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  • Smayana Singh

Kabini, Nagarhole National Park

Updated: Jan 12, 2021


The Kabini, Nagarhole national park is a wildlife park located on the Kabini River, in the Western Ghats of Karnataka. Spread over 55 acres of Forest Land, the forests of Nagarhole are covered in greenery and are surrounded by large water bodies. Even though the forest is only a four-hour drive from the city of Bangalore, it seems an entire world away. The forests of the Kabini Wildlife sanctuary are home to elephants, tigers, leopards and the prestigious black panther while the Kabini river is home to many more species such as crocodiles and over 350 species of birds. At the Kabini Wildlife Sanctuary, one is given the option of heading into the forests on a jeep or seeing wildlife through a unique experience, a boat safari on the backwaters of the Kabini River.

 

Jeep safaris in the Kabini National Park are a new and exciting experience. With the stunning forests on either side of you, you explore the depths of the national park, seeing new birds and animals on every turn. From monkeys jumping on the tall trees to the tigers and leopards who roam the length of the forest, sitting in lakes and water holes in the summer or trying to catch some prey in the winters. Herds of elephants will greet you as you pass the tall, grand animals using their trunks to gather branches and leaves to eat or spray themselves with water in the hot summers. Even if you don't see one of the big cats, the forests of Kabini will be sure to leave you mesmerised with the alarm calls of deer and the song of birds which fill every inch of the dense forest. Jeep safaris, in the Kabini National Park, whether in the evening or morning are a memorable experience.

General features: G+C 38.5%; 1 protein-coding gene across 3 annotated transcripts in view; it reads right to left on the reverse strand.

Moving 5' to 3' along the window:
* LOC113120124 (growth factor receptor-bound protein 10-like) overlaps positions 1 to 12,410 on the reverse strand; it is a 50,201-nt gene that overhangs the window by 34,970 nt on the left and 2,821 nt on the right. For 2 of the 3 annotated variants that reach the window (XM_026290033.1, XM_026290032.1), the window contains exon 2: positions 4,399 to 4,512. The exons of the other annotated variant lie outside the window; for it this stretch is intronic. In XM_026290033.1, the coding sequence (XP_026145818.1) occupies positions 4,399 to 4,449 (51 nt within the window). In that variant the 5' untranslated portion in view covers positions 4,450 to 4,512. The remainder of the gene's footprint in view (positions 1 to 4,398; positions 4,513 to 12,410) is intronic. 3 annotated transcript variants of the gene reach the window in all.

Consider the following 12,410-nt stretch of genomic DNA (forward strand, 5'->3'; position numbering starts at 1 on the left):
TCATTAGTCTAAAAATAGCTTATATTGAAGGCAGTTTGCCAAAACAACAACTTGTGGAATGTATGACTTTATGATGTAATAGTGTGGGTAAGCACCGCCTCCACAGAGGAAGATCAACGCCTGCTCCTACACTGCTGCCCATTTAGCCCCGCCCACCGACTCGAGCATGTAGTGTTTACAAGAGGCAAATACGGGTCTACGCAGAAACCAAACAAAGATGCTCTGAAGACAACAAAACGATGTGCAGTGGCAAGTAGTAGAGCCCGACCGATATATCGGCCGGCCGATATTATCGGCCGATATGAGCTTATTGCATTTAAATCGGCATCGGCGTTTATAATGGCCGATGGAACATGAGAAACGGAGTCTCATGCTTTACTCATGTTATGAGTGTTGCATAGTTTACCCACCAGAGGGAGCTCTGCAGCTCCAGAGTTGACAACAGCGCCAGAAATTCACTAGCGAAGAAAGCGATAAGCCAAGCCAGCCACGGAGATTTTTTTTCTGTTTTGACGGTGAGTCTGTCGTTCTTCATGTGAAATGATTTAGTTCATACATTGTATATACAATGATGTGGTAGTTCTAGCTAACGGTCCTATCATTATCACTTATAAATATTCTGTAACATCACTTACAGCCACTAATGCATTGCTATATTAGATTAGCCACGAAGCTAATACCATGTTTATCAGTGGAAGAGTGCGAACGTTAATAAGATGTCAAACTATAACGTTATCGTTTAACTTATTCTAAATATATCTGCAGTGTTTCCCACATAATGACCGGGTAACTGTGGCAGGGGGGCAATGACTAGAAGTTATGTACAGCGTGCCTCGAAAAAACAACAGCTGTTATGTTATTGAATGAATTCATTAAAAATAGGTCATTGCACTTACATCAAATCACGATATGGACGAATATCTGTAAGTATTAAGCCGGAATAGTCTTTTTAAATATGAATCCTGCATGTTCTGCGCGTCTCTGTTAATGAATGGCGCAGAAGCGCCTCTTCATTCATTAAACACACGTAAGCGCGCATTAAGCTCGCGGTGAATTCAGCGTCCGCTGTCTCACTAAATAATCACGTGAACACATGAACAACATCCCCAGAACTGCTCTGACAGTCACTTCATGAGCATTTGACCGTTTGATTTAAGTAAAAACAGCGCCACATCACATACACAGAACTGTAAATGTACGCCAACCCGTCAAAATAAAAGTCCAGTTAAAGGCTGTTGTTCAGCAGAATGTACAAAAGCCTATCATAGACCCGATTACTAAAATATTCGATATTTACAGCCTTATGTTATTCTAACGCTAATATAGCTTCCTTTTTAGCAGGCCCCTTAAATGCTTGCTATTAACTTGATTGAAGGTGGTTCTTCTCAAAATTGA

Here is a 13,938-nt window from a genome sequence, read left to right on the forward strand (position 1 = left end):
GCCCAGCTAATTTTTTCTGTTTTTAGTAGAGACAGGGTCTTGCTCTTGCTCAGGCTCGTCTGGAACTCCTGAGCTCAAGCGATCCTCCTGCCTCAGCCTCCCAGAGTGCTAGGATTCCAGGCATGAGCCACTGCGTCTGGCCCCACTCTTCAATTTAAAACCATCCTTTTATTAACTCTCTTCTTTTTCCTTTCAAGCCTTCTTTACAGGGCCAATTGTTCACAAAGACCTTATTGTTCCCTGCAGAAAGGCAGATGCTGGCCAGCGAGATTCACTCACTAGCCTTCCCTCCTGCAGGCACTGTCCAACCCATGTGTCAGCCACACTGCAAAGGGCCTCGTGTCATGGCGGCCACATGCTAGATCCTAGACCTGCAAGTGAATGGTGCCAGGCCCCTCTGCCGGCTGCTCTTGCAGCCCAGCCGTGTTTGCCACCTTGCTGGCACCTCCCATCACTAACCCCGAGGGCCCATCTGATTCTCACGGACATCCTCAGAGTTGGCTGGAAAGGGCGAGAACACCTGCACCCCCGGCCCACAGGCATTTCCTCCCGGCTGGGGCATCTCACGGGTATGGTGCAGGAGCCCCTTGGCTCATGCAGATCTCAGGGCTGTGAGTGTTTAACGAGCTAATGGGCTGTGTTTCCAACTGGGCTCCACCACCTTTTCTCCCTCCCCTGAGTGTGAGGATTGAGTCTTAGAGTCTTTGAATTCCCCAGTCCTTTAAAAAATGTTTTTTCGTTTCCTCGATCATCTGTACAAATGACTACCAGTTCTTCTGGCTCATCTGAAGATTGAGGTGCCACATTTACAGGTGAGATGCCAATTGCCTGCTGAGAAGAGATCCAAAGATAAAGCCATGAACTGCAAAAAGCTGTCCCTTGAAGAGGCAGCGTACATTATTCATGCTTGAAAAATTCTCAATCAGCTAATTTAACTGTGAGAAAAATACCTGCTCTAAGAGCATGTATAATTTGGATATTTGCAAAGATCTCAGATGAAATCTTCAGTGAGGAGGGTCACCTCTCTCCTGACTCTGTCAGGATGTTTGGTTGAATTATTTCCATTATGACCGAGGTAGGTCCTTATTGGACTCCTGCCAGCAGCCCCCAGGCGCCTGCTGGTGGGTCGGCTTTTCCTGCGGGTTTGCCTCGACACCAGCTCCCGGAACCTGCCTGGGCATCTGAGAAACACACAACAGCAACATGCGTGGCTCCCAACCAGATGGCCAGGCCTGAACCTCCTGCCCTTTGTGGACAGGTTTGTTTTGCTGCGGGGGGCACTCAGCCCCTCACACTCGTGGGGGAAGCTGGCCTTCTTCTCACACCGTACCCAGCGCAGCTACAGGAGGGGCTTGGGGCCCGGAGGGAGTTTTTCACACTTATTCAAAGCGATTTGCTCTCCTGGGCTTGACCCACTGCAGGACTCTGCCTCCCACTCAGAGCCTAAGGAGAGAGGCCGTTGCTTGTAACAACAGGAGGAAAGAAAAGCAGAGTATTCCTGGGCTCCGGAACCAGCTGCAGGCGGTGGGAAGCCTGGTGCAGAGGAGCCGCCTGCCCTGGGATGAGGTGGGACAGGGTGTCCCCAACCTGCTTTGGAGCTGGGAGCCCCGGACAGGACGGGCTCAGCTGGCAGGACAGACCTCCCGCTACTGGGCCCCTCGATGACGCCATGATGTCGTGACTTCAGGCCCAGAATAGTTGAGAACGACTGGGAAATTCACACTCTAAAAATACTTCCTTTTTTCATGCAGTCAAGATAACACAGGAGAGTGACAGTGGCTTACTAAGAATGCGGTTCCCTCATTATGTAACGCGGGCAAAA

Photographs of The Indian Langur, The Asian Elephant and The Indian Roller


The Indian Roller (Coracias benghalensis) is a colourful bird distributed across Asia from Iraq to the United Arab Emirates and the Indian Subcontinent. The Indian roller is also associated with Hindu legends, a reason why many Indian states have declared it as their state bird. A local Hindi name of this bird is Neelkanth which means "blue throat", and is associated with the deity Lord Shiva. The bird is often seen perched along wires and trees and is mainly found in open grasslands or scrub forest habitats. The Indian Roller is a solitary bird and perches, at a height 3-9 metres from the ground where they forage for ground insects. These birds make a variety of sounds such as a harsh crow-like sound to communicate with one another. The Indian Roller isn't facing any population threats at the moment, but as a result of traffic collisions, there has been a decline in the number of birds along roads in North India.


An Indian Roller perched along a wire in Jim Corbett National Park

 

While jeep safaris in the Kabini National Park are an exhilarating experience, something new which everyone must experience is a river safari on the backwaters of the Kabini River. The safari starts on a boat and on either side of the river, you can see the forests of the Nagarhole and Kabini National Park. On the river, you can witness the sight of many animals and birds that cannot be seen in the forest itself. Though elephants are a fascinating sight in the forests and on the banks of the river, one can see crocodiles, deer, monkeys and the Indian Bison or the Gaur. One can also see more than 350 water birds such as different species of Kingfisher, Hornbills, Asian Openbills, Eurasian Spoonbills and many more.